My health advocate sent a letter via email to the director of care expressing her concern about my deteriorating condition and the lack of access to a physician. This letter was intended to draw attention to what she perceived to be a problem.
As my health advocate she was fulfilling her function – it certainly drew attention! But it also ruffled some feathers. I can still here my mother say, “if the shoe fits…” They wanted to know if I wanted another physician?
Of course not, I replied, I just want access to a physician!
I really don’t like conflict and now I have this added to my plate in addition to all the other issues that I have already written about.
My son came to visit me today. He is recovering from hernia surgery two days ago. I wished he would have stayed away and rested a few more days but I could not wait to see him. He asked if I had written this up in the blog. I realized that I have neglected my journaling – I have done a lot of other writing as you can imagine – but back to the journal.
Because the letter was taken as personal criticism I felt compelled to write a follow-up letter. No one is perfect, so one needs to be prepared to accept that someone points out a perceived problem. It may be a specific individual is implicated, or it could be a system problem. In this case I believe it was mostly a system failure but also an organizational culture problem, which is of course reflected in the system.
On the culture side, I was told by a staff member that 90% the patients here are demented, you can’t expect them to contribute anything! It certainly is true that many people here have some level of dementia, it is one of the reasons for being in a care home. However dementia is not a disease it is a symptom. The amount and type of disability depends on which part of the brain has been damaged. It is important to understand that dementia is really a spectrum. Different people fall on different parts of the spectrum.
In my case with Parkinson’s the nerves in the brain stem seem to be affected first resulting in loss of smell and appetite, poor control of facial muscles (my table companion lamented that I should smile – I said I was smiling), double vision, and difficulty with speech, poor balance. But I still read medical research papers in English, Dutch, German, French, and Spanish. Where does that put me on the dementia spectrum?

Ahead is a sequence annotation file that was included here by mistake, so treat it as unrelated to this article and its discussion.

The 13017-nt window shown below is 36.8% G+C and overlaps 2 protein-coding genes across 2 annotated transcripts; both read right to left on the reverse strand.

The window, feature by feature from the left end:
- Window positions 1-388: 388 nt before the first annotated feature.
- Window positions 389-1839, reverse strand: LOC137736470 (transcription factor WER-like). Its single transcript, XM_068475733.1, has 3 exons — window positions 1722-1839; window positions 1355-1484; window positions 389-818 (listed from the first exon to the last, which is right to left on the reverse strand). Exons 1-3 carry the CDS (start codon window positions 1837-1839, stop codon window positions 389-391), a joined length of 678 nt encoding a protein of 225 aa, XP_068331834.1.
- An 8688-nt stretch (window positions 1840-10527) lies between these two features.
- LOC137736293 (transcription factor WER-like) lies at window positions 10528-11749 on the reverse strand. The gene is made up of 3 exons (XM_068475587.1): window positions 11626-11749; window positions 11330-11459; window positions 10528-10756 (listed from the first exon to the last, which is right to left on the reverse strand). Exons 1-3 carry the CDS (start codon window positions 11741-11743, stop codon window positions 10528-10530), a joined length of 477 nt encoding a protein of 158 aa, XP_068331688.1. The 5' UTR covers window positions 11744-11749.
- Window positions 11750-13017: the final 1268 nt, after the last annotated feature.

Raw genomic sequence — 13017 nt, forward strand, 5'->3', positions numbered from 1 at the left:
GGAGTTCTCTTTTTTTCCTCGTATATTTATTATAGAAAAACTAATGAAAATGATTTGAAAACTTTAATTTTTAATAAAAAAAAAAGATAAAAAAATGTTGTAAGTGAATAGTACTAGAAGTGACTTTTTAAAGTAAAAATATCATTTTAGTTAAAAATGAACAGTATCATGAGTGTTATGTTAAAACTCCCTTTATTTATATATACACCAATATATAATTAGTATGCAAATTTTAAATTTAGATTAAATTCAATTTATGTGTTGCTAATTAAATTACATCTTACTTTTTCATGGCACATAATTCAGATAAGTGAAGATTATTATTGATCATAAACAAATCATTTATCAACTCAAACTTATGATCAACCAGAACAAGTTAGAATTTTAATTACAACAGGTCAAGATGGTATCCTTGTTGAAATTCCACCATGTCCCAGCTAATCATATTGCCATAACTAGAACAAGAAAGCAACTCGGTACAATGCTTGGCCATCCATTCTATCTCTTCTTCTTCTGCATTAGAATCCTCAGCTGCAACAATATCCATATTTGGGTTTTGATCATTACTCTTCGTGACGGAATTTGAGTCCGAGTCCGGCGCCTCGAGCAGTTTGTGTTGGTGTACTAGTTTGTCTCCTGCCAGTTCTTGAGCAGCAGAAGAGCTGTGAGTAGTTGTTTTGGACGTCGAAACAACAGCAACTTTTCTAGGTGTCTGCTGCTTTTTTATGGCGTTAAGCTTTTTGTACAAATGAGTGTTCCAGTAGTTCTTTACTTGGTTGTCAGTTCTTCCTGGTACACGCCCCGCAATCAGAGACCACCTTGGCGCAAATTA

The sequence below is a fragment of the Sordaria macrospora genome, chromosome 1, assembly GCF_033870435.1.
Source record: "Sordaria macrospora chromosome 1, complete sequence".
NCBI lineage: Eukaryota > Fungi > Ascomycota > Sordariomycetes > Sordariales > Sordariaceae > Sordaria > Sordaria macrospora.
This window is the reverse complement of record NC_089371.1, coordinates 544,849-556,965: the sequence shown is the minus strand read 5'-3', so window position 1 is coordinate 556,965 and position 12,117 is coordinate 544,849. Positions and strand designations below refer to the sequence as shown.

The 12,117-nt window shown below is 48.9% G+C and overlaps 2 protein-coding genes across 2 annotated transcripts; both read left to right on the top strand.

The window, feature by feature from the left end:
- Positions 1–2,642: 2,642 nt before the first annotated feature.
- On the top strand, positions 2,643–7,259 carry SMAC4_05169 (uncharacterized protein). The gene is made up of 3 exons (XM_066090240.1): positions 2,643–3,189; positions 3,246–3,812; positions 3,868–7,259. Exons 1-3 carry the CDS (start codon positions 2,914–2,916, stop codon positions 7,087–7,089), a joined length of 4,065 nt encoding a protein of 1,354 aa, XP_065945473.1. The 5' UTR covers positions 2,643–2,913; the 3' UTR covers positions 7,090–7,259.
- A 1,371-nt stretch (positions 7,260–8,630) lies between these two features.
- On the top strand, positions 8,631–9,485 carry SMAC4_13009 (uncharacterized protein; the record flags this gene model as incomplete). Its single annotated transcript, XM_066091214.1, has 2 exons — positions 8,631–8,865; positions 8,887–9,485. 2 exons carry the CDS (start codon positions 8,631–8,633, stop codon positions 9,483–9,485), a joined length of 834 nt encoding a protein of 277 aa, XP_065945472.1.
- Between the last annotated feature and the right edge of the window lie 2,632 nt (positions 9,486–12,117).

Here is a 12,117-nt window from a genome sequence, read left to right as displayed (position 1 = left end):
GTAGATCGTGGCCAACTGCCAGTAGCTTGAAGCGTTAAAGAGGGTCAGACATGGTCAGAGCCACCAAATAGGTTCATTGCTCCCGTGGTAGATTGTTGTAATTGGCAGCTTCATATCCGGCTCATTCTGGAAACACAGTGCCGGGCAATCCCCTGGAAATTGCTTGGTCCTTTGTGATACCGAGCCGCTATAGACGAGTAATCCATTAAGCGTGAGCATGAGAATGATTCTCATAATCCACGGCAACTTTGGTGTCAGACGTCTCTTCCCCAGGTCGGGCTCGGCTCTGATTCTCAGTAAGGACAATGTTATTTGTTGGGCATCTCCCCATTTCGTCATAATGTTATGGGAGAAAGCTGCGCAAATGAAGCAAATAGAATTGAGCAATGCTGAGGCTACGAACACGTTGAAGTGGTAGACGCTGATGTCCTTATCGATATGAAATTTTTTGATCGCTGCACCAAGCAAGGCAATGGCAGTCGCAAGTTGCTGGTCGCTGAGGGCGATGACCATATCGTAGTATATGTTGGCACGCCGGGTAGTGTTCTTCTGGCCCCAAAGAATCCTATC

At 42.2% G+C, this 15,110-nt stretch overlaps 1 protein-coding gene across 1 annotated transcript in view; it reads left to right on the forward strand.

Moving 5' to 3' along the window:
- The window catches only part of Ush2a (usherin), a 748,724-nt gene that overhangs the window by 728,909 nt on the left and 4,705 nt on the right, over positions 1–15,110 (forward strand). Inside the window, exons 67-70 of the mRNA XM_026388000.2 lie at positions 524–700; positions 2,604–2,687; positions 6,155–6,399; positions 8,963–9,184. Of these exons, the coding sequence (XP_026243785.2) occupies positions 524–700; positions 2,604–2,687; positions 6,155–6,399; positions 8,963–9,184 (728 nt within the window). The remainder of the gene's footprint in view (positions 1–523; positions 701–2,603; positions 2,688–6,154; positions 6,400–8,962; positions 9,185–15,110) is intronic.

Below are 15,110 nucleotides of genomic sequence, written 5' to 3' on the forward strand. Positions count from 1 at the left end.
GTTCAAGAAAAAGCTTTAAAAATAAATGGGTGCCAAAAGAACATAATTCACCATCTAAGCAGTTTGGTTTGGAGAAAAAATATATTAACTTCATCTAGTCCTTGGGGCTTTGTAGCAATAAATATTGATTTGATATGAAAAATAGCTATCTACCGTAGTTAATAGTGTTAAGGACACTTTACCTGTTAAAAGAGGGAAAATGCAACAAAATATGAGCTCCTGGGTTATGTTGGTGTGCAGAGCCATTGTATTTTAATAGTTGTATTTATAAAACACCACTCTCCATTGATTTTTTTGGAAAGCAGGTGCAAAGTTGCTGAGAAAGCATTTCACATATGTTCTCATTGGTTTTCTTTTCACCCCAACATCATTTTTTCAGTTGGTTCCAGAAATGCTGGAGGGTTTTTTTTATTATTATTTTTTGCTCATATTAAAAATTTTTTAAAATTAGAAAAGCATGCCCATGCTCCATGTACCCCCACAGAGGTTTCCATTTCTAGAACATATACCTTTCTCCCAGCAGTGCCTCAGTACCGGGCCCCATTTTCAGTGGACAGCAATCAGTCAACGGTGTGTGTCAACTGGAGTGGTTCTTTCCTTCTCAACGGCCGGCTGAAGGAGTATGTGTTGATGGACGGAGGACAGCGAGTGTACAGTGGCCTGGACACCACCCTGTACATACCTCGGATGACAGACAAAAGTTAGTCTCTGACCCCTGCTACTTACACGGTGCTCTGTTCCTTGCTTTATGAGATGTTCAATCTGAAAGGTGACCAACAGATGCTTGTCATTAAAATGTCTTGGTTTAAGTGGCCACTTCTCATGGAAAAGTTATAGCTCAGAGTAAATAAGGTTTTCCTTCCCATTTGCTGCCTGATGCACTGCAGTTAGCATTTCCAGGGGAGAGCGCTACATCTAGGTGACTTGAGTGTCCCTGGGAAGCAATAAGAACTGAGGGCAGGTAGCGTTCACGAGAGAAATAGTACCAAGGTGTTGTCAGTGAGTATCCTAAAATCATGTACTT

In summary, we are not patients but residents with varying degrees of disability.
It is often difficult for people to relate to me if they only look at my physical limitations. I am also very aware of them so I tend to withdraw to avoid making people uncomfortable. Yet like so many of us that I have spoken to, we want to feel useful and have skills and experiences that we would like to contribute. But instead we are often spoken down to. Does one just give up and let them treat you as 90% demented?
When I moved here I submitted a copy of Parkinson Canada’s guide for the treatment of Parkinson’s Disease (Every Victory Counts) to management and asked if they were aware of the document and what they would expect of me.
As a result of a difficulty of accessing appropriate medical support I identified another book, a guide to assist people with Parkinson’s and their physicians to identify the best treatment regimen for your particular stage of Parkinson’s and how to address any complications.
So for the record I stated that I wanted to use the EVC document as the standard of care and the The New Treatment book as the methodology to implement it.
While I am very knowledgeable of brain physiology and the pharmacology of the drugs currently available for the treatment of Parkinson’s symptoms, I am not a physician and would need the assistance and care of a medical doctor.
I presented this to the director of care in response to their concerns about my health advocates letter.
During the discussion it was pointed out to me that of all their patients I was probably the healthiest and there were other patients with real serious problems. That there are people with serious medical conditions is certainly true and when one’s resources are limited at a point in time some prioritization of treatment and services may be necessary, many of the Parkinson’s symptoms are not visible. I have been working hard at improving my symptoms in spite of dealing with constant pain and lack of sleep. This lack of understanding of Parkinson’s is not uncommon, it is still rather disappointing to still have to experience it here.
It is not all doom and gloom though. I stressed that I was grateful for how Kiwanis has accommodated my rather odd eccentricities, and that I had some business and technical skills and experience that I would be glad to make available to Kiwanis staff and residents for as long as I am able.